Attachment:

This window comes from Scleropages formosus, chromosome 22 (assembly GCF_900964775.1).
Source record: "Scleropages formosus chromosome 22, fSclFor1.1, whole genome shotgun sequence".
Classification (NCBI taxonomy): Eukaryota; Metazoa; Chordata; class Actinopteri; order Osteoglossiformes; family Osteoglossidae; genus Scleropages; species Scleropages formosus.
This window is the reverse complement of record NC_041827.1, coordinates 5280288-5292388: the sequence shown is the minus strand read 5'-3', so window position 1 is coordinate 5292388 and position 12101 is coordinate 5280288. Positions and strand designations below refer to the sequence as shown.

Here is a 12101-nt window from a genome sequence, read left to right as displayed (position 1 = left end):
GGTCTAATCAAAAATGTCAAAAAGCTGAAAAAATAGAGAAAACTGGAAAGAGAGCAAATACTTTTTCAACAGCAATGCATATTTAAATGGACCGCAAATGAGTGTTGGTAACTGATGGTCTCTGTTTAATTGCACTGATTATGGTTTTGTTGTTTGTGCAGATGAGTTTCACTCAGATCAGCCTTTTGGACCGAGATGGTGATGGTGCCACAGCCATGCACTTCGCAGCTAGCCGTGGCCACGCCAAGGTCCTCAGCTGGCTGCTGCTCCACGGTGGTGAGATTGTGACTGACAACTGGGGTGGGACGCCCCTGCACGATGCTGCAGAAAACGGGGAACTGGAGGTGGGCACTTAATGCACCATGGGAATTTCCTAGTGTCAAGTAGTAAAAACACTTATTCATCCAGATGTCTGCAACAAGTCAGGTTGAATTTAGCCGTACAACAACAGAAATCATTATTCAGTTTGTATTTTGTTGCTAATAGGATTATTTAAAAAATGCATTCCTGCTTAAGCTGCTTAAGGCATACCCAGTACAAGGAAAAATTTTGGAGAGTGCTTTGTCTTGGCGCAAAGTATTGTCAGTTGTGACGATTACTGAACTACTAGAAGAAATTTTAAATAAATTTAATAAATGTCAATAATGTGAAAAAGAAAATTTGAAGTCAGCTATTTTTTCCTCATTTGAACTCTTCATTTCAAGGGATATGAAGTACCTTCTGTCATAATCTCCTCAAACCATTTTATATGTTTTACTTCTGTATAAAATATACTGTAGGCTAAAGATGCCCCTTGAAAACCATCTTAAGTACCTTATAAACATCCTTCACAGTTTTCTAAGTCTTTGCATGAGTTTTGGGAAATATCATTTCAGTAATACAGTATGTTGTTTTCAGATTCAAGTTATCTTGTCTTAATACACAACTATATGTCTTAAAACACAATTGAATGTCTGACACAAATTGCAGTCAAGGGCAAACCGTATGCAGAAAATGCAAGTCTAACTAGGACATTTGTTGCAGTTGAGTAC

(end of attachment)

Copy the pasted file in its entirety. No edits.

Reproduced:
This window comes from Scleropages formosus, chromosome 22 (assembly GCF_900964775.1).
Source record: "Scleropages formosus chromosome 22, fSclFor1.1, whole genome shotgun sequence".
Classification (NCBI taxonomy): Eukaryota; Metazoa; Chordata; class Actinopteri; order Osteoglossiformes; family Osteoglossidae; genus Scleropages; species Scleropages formosus.
This window is the reverse complement of record NC_041827.1, coordinates 5280288-5292388: the sequence shown is the minus strand read 5'-3', so window position 1 is coordinate 5292388 and position 12101 is coordinate 5280288. Positions and strand designations below refer to the sequence as shown.

Here is a 12101-nt window from a genome sequence, read left to right as displayed (position 1 = left end):
GGTCTAATCAAAAATGTCAAAAAGCTGAAAAAATAGAGAAAACTGGAAAGAGAGCAAATACTTTTTCAACAGCAATGCATATTTAAATGGACCGCAAATGAGTGTTGGTAACTGATGGTCTCTGTTTAATTGCACTGATTATGGTTTTGTTGTTTGTGCAGATGAGTTTCACTCAGATCAGCCTTTTGGACCGAGATGGTGATGGTGCCACAGCCATGCACTTCGCAGCTAGCCGTGGCCACGCCAAGGTCCTCAGCTGGCTGCTGCTCCACGGTGGTGAGATTGTGACTGACAACTGGGGTGGGACGCCCCTGCACGATGCTGCAGAAAACGGGGAACTGGAGGTGGGCACTTAATGCACCATGGGAATTTCCTAGTGTCAAGTAGTAAAAACACTTATTCATCCAGATGTCTGCAACAAGTCAGGTTGAATTTAGCCGTACAACAACAGAAATCATTATTCAGTTTGTATTTTGTTGCTAATAGGATTATTTAAAAAATGCATTCCTGCTTAAGCTGCTTAAGGCATACCCAGTACAAGGAAAAATTTTGGAGAGTGCTTTGTCTTGGCGCAAAGTATTGTCAGTTGTGACGATTACTGAACTACTAGAAGAAATTTTAAATAAATTTAATAAATGTCAATAATGTGAAAAAGAAAATTTGAAGTCAGCTATTTTTTCCTCATTTGAACTCTTCATTTCAAGGGATATGAAGTACCTTCTGTCATAATCTCCTCAAACCATTTTATATGTTTTACTTCTGTATAAAATATACTGTAGGCTAAAGATGCCCCTTGAAAACCATCTTAAGTACCTTATAAACATCCTTCACAGTTTTCTAAGTCTTTGCATGAGTTTTGGGAAATATCATTTCAGTAATACAGTATGTTGTTTTCAGATTCAAGTTATCTTGTCTTAATACACAACTATATGTCTTAAAACACAATTGAATGTCTGACACAAATTGCAGTCAAGGGCAAACCGTATGCAGAAAATGCAAGTCTAACTAGGACATTTGTTGCAGTTGAGTAC